Confused? You ought to be. This is new ground for all of the jurists involved. Despite the reliance on all sorts of historical precedents, there really is no precedent for the current "war on terrorism," a war without a formal beginning or the promise of a certain end, a war in which our out-of-uniform enemies are a hybrid of soldier and criminal committing a combination of military maneuvers and plain old-fashioned violence. Judge Green's ruling — and the other Guantanamo Bay ruling earlier this year by U.S. District Judge Richard Leon — were entirely predictable after the Supreme Court last year left open the question of which tribunal procedures would comply with the justices' notion of fundamental fairness. You leave judges room to maneuver and they are going to maneuver.
Indeed, Judge Green cited the Supreme Court's buck-passing last summer to justify her action-taking this winter. If the Supreme Court didn't want the lower courts to consider the detainees' claims on their merits and to rule in their favor if necessary, Green wrote, they would have and could have said so in their June ruling. Because they didn't, Green declared, she was entitled to undertake that substantive review herself. And that review, based upon the actual words of detainees like Idr, pushed Green to conclude that the feds got it wrong last July when they created the Combatant Status Review Tribunal and a series of rules to go along with it that would apply to "enemy combatants" captured and detained abroad.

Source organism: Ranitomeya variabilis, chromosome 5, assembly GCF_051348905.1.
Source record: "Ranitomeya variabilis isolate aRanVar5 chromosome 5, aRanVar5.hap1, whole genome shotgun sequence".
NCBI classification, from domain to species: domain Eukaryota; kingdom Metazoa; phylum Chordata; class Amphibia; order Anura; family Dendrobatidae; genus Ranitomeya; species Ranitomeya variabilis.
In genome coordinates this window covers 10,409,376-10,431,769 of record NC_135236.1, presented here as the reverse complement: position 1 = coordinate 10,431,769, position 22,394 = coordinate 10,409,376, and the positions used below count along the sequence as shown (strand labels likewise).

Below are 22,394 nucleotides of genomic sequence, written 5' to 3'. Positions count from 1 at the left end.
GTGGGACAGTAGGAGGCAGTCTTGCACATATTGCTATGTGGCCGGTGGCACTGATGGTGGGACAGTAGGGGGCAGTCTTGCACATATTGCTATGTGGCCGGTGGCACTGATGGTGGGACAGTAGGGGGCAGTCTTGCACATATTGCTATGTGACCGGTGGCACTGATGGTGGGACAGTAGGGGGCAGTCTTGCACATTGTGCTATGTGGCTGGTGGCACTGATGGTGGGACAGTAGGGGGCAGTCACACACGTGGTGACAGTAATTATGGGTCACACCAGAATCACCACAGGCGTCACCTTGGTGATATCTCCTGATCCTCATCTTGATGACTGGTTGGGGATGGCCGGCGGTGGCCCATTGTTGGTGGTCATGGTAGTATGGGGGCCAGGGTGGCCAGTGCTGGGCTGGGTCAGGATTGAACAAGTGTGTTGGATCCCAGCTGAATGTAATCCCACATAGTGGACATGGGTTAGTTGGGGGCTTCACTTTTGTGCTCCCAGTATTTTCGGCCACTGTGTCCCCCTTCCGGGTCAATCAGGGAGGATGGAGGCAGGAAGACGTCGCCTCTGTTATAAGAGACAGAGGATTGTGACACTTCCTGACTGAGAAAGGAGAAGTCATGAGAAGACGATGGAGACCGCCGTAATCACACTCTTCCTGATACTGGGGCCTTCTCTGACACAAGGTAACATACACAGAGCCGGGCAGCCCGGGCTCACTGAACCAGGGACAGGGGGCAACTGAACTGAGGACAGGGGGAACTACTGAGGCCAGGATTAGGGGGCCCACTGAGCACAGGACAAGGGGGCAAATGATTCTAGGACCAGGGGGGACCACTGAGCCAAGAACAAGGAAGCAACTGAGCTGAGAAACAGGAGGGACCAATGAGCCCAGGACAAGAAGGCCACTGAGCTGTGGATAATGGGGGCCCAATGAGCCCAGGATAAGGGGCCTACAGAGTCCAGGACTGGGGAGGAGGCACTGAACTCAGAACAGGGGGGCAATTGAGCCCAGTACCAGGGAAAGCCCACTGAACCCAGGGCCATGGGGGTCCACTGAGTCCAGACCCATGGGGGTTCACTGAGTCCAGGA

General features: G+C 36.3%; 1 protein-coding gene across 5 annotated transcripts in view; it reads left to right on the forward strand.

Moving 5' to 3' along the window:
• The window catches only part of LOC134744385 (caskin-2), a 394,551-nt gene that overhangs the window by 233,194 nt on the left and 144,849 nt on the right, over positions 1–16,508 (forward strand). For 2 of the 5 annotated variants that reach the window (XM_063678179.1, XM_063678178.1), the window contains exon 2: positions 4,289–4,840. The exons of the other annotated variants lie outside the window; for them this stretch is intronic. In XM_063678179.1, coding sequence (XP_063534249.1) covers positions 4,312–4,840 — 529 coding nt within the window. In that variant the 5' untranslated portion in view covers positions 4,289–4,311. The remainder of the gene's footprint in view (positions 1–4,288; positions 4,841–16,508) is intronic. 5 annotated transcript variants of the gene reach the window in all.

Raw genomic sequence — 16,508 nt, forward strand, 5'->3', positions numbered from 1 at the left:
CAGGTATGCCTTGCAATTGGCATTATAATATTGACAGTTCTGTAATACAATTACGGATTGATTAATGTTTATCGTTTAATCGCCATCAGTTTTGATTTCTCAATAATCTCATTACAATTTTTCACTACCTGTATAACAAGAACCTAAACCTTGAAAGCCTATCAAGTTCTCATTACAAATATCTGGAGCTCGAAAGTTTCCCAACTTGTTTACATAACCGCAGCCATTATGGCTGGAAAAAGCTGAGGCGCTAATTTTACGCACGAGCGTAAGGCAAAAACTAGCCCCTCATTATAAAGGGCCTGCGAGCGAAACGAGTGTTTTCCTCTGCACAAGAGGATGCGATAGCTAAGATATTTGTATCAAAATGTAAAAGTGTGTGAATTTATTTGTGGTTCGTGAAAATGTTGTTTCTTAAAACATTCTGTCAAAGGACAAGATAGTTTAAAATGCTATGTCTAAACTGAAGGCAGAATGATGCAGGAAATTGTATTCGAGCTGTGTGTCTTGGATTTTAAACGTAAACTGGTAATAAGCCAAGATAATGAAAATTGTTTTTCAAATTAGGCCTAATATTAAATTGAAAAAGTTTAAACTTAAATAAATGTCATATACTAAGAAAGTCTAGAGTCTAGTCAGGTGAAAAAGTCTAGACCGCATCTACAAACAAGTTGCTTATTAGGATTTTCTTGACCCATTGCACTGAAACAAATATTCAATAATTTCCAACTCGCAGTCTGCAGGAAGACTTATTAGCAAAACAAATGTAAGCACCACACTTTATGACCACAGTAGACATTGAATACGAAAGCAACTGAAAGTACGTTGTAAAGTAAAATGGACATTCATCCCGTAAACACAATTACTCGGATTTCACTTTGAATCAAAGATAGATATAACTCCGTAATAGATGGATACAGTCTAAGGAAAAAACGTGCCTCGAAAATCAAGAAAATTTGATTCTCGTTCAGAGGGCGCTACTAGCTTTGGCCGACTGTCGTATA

The tribunal and the procedures that support it simply don't go far enough toward protecting the rights of detainees, Judge Green ruled. The men deserve to know more about the charges against them, she declared. They deserve to have more help from attorneys, and deserve to be able to mount some sort of reasonable challenge to allegations like the ones made against Idr.
To put it even more simply, if a man's life or liberty are on the line — and in this war against terrorism, a detention for the duration of the war indeed could be a life sentence — that man deserves to know the name of the person he is accused of knowing or conspiring with in the name of terrorism.
Idr didn't get that "luxury." Judge Green thinks he should have.
Not incidentally, some of the same problems Judge Green recognized in the case of the Gitmo detainees also have surfaced before U.S. District Judge Leonie M. Brinkema, who oversees the case of confessed al Qaeda foot soldier Zacarias Moussaoui.
The Moussaoui case in Virginia has been stalled for years now over whether and to what extent the government must provide Moussaoui with a meaningful way to rebut the allegations against him and to utilize the testimony of al Qaeda leaders to do so. In both Moussaoui and Idr cases, the government seeks to punish men (in Moussaoui's case, with the death penalty) without allowing them to directly confront their accusers or to have a meaningful review of the evidence against them. It ought to tell you something about the Constitution and the judges who interpret it that even a guy like Moussaoui would engender support from the bench.
The White House could simply fix the tribunal rules to make them comport better with constitutional requirements. But if the Bush administration were willing to do that, it would have done so already. So now the government will appeal this ruling even as representatives of the detainees appeal the contrary ruling by Judge Leon.
Eventually, the federal appeals court will issue a ruling breaking the tie and then, probably, perhaps as early as next term, the Supreme Court again will have the opportunity to solve this difficult problem. Next term may seem rather quick and early for a group of justices used to thinking in terms of years and decades. But try telling that to Idr if he truly is as innocent as he claims.
By Andrew Cohen